A Lot or a Little?
What you will—and won't—find in this game.
Battleship wasn't created with educational intent, and we don't recommend it for learning.
You are an Admiral tasked with defending Earth from an alien invasion. But this action-strategy hybrid is rooted in combat, including firing at and sinking enemies.
Positive Role Models
You don't know much about your character. As Admiral of a U.S. Navy, it's assumed the protagonist is a positive role model; however, he issues orders to fire on enemies. You must defend the world from an alien invasion, so this combat is out of necessity.
Ease of Play
The Nintendo Wii version played for the purposes of this review is fairly easy to control, though you do have to use the Wii Remote to select a spot on the grid to fire at, which requires a somewhat steady hand. The Nintendo DS and 3DS version utilizes the d-pad, analog stick (3DS), and face buttons, too.
Violence & Scariness
Similar to the board game of the same name, gamers must position their battleships on grid-based maps to attack alien vessels. This includes selecting a target and firing missiles. Small explosions can be seen on the map. Some cinematic cut-scene sequences show ships being attacked, exploded, and crew members jumping overboard.
Did you know you can flag iffy content? Adjust limits for Violence & Scariness in your kid's entertainment guide.Get started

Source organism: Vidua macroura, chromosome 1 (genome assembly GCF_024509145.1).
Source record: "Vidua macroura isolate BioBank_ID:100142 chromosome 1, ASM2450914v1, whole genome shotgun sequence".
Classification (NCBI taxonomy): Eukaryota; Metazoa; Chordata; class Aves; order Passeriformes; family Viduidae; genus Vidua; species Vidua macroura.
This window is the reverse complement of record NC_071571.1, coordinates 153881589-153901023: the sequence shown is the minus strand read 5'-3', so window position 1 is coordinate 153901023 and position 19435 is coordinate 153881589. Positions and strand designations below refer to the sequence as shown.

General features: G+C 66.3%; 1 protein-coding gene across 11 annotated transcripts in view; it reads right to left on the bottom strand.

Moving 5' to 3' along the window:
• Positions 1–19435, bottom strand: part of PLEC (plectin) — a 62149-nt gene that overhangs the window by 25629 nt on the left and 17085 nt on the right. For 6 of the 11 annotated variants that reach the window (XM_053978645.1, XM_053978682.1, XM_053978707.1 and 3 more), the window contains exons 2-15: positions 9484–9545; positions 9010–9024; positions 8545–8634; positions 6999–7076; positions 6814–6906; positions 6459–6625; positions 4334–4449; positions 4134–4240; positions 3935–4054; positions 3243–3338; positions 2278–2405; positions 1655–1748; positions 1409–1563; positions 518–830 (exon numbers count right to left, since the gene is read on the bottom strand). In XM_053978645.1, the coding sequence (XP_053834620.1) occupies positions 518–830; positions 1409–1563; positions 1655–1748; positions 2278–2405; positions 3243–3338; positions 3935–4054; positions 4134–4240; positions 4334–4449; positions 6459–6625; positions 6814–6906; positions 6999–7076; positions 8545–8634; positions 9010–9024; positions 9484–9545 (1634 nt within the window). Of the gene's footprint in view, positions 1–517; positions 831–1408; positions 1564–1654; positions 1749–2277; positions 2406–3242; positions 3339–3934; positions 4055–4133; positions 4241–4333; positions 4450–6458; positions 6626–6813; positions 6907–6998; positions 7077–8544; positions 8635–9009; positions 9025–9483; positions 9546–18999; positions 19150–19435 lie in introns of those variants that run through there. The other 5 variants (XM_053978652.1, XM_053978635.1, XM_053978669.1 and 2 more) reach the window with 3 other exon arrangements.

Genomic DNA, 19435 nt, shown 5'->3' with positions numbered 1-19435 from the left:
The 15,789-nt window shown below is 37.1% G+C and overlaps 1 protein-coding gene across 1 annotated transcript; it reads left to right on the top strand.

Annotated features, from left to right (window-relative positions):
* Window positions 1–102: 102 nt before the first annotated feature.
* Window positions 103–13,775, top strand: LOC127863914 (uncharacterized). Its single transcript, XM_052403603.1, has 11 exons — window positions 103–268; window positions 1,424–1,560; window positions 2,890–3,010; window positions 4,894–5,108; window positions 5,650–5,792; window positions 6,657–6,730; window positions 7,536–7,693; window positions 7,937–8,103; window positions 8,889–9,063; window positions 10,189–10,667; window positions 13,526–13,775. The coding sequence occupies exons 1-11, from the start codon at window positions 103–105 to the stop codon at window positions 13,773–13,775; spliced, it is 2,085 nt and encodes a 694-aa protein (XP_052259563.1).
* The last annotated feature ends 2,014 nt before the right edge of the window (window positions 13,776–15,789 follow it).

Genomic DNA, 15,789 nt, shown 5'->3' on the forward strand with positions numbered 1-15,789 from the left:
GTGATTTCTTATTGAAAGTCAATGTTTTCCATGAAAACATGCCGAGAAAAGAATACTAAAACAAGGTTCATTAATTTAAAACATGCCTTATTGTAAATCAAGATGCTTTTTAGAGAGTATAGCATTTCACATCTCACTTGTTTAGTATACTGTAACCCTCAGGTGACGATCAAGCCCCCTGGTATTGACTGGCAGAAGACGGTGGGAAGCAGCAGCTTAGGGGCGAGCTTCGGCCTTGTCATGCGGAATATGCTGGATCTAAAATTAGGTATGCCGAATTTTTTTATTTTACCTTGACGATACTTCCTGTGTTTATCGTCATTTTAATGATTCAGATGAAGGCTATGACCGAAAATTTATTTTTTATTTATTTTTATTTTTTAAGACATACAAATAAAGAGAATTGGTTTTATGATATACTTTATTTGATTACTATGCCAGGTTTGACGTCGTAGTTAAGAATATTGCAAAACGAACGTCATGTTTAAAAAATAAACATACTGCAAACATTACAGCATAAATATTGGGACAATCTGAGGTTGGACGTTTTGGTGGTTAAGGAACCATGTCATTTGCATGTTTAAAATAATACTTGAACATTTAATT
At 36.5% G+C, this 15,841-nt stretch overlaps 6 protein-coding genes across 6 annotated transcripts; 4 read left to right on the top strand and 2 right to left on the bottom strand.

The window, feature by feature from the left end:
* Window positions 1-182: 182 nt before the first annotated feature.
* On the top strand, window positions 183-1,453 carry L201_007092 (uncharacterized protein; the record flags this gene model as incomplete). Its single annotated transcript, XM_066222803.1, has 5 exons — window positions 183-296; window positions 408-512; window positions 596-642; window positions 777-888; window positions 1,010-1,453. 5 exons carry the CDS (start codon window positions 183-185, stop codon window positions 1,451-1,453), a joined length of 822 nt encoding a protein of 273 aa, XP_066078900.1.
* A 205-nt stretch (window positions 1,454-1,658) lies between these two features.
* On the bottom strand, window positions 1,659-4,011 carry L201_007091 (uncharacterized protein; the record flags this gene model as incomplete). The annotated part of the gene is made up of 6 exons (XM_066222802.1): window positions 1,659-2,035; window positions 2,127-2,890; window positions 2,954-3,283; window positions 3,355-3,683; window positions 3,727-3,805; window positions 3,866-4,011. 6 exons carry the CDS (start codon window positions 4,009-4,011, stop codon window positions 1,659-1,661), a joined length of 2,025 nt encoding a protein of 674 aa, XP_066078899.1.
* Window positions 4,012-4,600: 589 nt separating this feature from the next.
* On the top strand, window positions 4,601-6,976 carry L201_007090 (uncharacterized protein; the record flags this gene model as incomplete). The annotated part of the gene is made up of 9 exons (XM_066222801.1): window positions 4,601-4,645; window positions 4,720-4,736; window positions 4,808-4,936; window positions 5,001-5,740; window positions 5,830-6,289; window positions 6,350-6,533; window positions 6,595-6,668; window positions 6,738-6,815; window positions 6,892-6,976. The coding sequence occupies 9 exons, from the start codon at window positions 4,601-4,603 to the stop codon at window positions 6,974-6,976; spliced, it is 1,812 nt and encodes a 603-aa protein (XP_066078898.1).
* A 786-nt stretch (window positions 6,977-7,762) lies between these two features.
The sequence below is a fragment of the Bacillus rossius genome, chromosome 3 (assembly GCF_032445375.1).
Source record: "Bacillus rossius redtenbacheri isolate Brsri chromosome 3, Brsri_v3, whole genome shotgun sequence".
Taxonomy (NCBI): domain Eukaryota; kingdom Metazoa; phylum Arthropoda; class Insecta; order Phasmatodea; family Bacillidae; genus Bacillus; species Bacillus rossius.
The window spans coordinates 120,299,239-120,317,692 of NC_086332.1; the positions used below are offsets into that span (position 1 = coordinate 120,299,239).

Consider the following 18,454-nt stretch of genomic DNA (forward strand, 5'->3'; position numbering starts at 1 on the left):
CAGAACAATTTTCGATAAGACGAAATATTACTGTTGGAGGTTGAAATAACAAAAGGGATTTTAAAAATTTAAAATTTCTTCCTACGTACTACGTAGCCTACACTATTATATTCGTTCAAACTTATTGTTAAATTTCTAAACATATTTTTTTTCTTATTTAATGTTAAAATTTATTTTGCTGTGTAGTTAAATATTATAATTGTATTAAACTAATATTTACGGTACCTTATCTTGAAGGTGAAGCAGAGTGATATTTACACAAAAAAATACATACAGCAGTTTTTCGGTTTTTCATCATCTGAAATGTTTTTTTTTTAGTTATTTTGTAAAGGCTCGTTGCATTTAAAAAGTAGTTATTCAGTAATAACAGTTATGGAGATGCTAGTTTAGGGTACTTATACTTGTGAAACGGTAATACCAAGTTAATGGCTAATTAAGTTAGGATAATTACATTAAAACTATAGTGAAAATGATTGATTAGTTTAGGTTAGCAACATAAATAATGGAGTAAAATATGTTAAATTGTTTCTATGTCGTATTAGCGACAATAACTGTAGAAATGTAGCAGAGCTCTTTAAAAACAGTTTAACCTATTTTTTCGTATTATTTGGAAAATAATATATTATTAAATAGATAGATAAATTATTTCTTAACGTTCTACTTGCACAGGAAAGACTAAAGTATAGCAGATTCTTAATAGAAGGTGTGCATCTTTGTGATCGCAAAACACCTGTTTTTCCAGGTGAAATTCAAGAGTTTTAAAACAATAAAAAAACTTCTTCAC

Products & Purchases
The game is based on the current movie, Battleship, which is based on the classic naval board game from Milton Bradley. There aren't any in-game plugs for the movie or board game but it's clear this Nintendo product is part of the same brand and serves to advertise it.
Parents Need to Know
Parents need to know that Battleship for Nintendo's platforms -- Nintendo Wii, DS and 3DS -- is a strategy game based on the Battleship movie. This version has less violence than the shooter game of the same name for the PS3 and the X360. Battleship has gameplay and cinematics that show mild violence; specifically, you're firing missiles at enemy vessels in an effort to destroy them. Small explosions can be seen and in some mini-movie sequences, people jump overboard when their ship is hit.
Is It Any Good?
While more enjoyable than the pricier Xbox 360 and PlayStation 3 version (a first-person shooter), this Nintendo version of Battleship still isn't a great game -- especially given there are free online and mobile versions of the game with the same core mechanics. On one hand it's enjoyable to direct real-world naval vessels -- such as submarines, destroyers, frigates, patrol boats, and of course, battleships -- plus you can unlock maps and unique naval officers to use in a customizable "skirmish" mode. But despite a few additions and cinematics, there isn't much more to the game. Plus, it feels like a shameless marketing tie-in with the movie. If you love the movie, then maybe this new version of the classic naval board game is worth a rental.
Did we miss something on diversity?
Research shows a connection between kids' healthy self-esteem and positive portrayals in media. That's why we've added a new "Diverse Representations" section to our reviews that will be rolling out on an ongoing basis. You can help us help kids by suggesting a diversity update.
Suggest an Update
Our Editors Recommend
Common Sense Media's unbiased ratings are created by expert reviewers and aren't influenced by the product's creators or by any of our funders, affiliates, or partners.See how we rate